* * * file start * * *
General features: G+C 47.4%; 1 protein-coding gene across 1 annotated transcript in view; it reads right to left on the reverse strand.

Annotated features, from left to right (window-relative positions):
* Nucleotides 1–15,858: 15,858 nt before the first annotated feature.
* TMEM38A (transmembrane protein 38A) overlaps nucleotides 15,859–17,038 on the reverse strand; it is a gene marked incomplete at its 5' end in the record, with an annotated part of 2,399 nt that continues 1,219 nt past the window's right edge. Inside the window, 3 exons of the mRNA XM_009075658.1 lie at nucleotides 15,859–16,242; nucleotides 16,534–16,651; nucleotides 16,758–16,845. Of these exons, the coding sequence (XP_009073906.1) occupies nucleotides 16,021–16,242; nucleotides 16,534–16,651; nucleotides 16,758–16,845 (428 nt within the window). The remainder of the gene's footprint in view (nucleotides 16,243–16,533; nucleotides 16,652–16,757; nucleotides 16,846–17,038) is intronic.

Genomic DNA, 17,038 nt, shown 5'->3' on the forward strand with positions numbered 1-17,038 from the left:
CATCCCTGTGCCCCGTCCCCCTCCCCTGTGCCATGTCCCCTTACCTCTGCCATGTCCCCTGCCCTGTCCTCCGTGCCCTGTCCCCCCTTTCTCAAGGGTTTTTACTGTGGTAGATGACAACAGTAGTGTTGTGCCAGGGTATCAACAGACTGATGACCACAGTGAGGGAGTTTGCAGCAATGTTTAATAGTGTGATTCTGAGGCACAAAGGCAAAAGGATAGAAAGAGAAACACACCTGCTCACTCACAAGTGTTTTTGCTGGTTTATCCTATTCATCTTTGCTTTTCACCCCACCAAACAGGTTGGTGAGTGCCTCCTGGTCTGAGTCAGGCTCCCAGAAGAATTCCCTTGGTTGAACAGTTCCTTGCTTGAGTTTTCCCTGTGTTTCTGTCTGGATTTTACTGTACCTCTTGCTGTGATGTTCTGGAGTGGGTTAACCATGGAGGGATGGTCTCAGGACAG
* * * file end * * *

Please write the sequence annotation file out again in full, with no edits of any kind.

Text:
General features: G+C 47.4%; 1 protein-coding gene across 1 annotated transcript in view; it reads right to left on the reverse strand.

Annotated features, from left to right (window-relative positions):
* Nucleotides 1–15,858: 15,858 nt before the first annotated feature.
* TMEM38A (transmembrane protein 38A) overlaps nucleotides 15,859–17,038 on the reverse strand; it is a gene marked incomplete at its 5' end in the record, with an annotated part of 2,399 nt that continues 1,219 nt past the window's right edge. Inside the window, 3 exons of the mRNA XM_009075658.1 lie at nucleotides 15,859–16,242; nucleotides 16,534–16,651; nucleotides 16,758–16,845. Of these exons, the coding sequence (XP_009073906.1) occupies nucleotides 16,021–16,242; nucleotides 16,534–16,651; nucleotides 16,758–16,845 (428 nt within the window). The remainder of the gene's footprint in view (nucleotides 16,243–16,533; nucleotides 16,652–16,757; nucleotides 16,846–17,038) is intronic.

Genomic DNA, 17,038 nt, shown 5'->3' on the forward strand with positions numbered 1-17,038 from the left:
CATCCCTGTGCCCCGTCCCCCTCCCCTGTGCCATGTCCCCTTACCTCTGCCATGTCCCCTGCCCTGTCCTCCGTGCCCTGTCCCCCCTTTCTCAAGGGTTTTTACTGTGGTAGATGACAACAGTAGTGTTGTGCCAGGGTATCAACAGACTGATGACCACAGTGAGGGAGTTTGCAGCAATGTTTAATAGTGTGATTCTGAGGCACAAAGGCAAAAGGATAGAAAGAGAAACACACCTGCTCACTCACAAGTGTTTTTGCTGGTTTATCCTATTCATCTTTGCTTTTCACCCCACCAAACAGGTTGGTGAGTGCCTCCTGGTCTGAGTCAGGCTCCCAGAAGAATTCCCTTGGTTGAACAGTTCCTTGCTTGAGTTTTCCCTGTGTTTCTGTCTGGATTTTACTGTACCTCTTGCTGTGATGTTCTGGAGTGGGTTAACCATGGAGGGATGGTCTCAGGACAG